Hello there!  A mammoth month of bugs and sneezes gone, I'm back in almost full force.  A curious thing has happened during that time, I've had the biggest urge to begin painting again and found the inspiration mounting up to saturation level.  I began with this piece, Tree Woman.  I had a huge desire to do something I've never done before, which is to include people.  I've never been able to paint or draw figures, but somehow there was something different going on.  It's as though something has changed within, and I have a deeper insight into the physical makeup of the human body, and it's language.  Normally, I would begin a piece like this by tracing the image, but I found myself drawing her freehand.  What's more, instead of studying photos like mad and making observations on skin tone and shadow, I winged the whole thing and painted what I felt.  And I'm surprised at the outcome.  

The thing I love about painting is the anticipation of the blank canvas....so many possibilities, and the only limits are within your own mind.  It's a ticket for the imagination to run riot, jump, tumble and cast itself to as many shapes, colours and forms as it wishes.  Like standing on the edge of an abyss, you need to jump to see what's in it, and it teaches you something valuable along the way.

I love the way paint smells, the way acrylics and gouache blend together and create warmth or cold, soft or hard and a multitude of hues and shadows.  There are so many ways to apply it, brushes, sponges, or my favourite - the fingertip, for blending.  The palette ends up looking like a work of art in the process, sometimes more impressive than the canvas, but there you go! 

While I was recovering from a nasty bug, these ideas were forming, and while taking care of my husband who had it a week later, I had time to sketch them out and begin.  One night, to try and stop coughing, I put on some relaxing sounds and did a relaxation technique.  I decided to let my mind wander and not try to contain or direct my thoughts.  Very interesting, indeed!  The vision I experienced was so clear I have planned it as my next project, in four stages.  If I'm happy with the result, I may well post!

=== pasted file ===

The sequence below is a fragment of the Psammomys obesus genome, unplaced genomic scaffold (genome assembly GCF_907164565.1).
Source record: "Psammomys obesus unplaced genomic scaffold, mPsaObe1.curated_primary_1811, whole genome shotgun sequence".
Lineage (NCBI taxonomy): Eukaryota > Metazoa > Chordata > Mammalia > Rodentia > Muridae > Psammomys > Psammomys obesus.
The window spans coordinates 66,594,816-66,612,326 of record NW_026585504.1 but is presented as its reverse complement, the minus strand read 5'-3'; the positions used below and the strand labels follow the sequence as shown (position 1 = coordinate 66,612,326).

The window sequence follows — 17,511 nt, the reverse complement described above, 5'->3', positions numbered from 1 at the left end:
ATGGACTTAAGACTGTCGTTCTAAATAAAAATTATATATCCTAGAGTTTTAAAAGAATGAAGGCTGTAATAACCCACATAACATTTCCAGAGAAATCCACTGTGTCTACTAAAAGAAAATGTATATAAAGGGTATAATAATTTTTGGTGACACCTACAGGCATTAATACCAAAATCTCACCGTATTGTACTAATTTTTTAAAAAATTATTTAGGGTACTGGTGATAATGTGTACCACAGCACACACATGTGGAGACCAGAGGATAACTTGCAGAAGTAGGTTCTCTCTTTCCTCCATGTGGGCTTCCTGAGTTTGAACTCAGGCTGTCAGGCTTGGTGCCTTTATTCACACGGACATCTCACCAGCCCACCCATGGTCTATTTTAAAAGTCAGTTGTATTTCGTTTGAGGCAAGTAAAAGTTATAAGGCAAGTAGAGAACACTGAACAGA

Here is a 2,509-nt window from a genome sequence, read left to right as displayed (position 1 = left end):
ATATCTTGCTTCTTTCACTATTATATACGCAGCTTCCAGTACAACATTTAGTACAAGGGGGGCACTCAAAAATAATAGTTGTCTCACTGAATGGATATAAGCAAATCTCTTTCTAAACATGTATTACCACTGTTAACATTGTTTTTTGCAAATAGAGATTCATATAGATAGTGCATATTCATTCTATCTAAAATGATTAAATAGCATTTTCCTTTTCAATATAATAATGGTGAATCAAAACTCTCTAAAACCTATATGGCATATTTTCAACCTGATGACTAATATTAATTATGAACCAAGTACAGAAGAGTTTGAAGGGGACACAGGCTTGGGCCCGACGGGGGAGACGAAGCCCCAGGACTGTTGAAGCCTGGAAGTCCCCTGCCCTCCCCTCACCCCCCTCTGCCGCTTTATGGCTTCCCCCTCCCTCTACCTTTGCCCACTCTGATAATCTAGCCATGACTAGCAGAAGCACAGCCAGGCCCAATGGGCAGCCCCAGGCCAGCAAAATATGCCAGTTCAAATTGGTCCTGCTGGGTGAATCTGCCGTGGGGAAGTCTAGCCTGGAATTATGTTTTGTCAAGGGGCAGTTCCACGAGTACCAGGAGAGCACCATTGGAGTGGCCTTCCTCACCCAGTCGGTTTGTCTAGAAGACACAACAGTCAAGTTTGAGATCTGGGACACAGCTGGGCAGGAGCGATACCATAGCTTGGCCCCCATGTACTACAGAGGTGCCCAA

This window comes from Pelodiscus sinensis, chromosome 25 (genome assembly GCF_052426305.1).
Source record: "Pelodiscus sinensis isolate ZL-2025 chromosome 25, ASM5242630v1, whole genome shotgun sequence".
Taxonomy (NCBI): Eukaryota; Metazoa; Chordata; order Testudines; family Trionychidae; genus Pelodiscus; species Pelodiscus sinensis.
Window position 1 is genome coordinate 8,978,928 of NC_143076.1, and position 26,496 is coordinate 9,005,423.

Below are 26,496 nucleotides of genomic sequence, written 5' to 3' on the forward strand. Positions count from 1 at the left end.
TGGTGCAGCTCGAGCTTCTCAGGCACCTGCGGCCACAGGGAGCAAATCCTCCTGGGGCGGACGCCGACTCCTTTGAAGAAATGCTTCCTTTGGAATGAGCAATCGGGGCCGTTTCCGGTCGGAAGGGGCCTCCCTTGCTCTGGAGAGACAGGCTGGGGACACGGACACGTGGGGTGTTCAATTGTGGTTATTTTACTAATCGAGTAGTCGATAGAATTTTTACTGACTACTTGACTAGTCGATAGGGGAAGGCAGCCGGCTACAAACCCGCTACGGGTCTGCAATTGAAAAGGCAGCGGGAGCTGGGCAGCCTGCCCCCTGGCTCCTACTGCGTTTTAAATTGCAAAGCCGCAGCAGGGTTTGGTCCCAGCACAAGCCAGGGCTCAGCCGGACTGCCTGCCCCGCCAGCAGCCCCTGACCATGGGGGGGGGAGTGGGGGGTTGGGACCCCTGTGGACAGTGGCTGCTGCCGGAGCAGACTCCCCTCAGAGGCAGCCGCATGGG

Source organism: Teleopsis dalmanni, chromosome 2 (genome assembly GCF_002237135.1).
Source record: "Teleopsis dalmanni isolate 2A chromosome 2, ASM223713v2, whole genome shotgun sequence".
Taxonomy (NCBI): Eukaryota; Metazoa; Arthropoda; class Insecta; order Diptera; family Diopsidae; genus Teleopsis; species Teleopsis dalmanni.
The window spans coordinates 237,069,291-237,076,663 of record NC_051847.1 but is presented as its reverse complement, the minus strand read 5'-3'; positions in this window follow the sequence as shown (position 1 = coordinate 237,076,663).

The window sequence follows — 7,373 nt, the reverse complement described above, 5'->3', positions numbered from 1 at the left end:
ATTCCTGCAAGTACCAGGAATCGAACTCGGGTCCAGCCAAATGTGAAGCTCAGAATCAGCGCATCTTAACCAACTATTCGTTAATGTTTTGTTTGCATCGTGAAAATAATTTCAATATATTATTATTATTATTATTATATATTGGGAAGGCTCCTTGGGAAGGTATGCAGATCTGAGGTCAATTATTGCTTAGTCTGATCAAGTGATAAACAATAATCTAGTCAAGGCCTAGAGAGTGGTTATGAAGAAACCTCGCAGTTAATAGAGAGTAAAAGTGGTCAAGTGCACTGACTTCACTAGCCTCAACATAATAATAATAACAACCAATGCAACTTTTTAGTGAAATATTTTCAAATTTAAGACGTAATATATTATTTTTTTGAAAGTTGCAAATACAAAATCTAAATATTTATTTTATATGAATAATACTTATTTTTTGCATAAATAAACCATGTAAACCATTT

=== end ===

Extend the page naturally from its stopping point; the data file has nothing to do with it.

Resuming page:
What's important about the exercise is, the soothing effect of painting, the therapeutic nature of it.  Sometimes speaking or writing isn't enough, there's something else that can't be communicated in any other way but imagery.  I personally don't think it matters how it turns out, it's the fact that I've made an effort and perhaps learned a lesson or two.  Maybe it helps me realise something as I'm creating the image of an idea, helps me get in tune with why it was in my head in the first place.  

Whether the images you create are positive or negative, bright or dark in nature, it's an interesting thing to fish them out of your soul through the fibres of a brush and look at them.  And it's also very surprising so find that other people recognise your feelings through images you think are relevant only to you.  

Saturday, 12 January 2013

A Bow in the Hand, and Twigs in the Hair!

Hello fellow bloggy folk!
I've been a bad toad and not posted for ages, I know.  There's been so many lovely things going on that I've been busy experiencing them all 'in the present'.  I've often felt in the past that taking beautiful pictures is all well and good, but sometimes you can feel on the periphery of an event rather than part of it.  I found that I was almost planning how a post would look while taking photos and analysing the moment ready for writing. So I ditched the camera and the keyboard for a while and just lived it.  And it's done me good, for a while....
However, I have missed my blog, and I'm dying to catch up with it and all of you with what you've been up to.

Today has been an excellent day.  We took up archery a couple of months back which I've been dying to try.  It was a little daunting, as shoulder surgery left me rather weak on the left side, and the fibro sometimes has a mind of it's own.  

But I decided to give it a go and we went to be measured up for a bow each and treated ourselves for Yule.  It's been one of the best things I've ever done.  Bob and I are lucky, we love doing things together, and make a good partnership.  But the best thing is that the difference between us in the way of strength, height, etc,. doesn't matter.  Because the bow is tailored to the archer, it means men compete against women, adult against child, on a totally level playing field.  

I've learned that I'm not that good practising with targets on the butts, but out in the woods I surprised myself.  The winding paths take you past all manner of rubber animal targets, each at varying distances, and with a coloured level to use depending on skill and experience.  I favour the woodland targets, it's so peaceful there and you can zone your focus in much more easily.  I love closing off and just feeling the wind through the trees and hearing the birdsong.  Even in barren winter it's got a charm that seems to make me feel warm.  It wasn't as hard as I thought it would be to shoot at animal shaped targets.  Although lifelike, they are exactly just that - inanimate targets, even this wonderful raven.  There were a few eyebrows raised in my direction when we rounded the corner and realised the next shot was at a corvid.  I think he forgave me.

One of the best things is being able to spend the whole day doing something I love, outdoors, with my nearest and dearest, which includes husband, good friends, and now my brother who we've just had a wonderful day with.  And of course, the dog.  Poppy is fascinated with the targets, and on her first visit barked at all the targets and tried to provoke a fight with all of them, especially the turkey and the smaller bear.  She is my little hunting hound for the day, sniffing everything, racing around the main field with anyone who will chase her, then sleeping like a log all evening when we're home.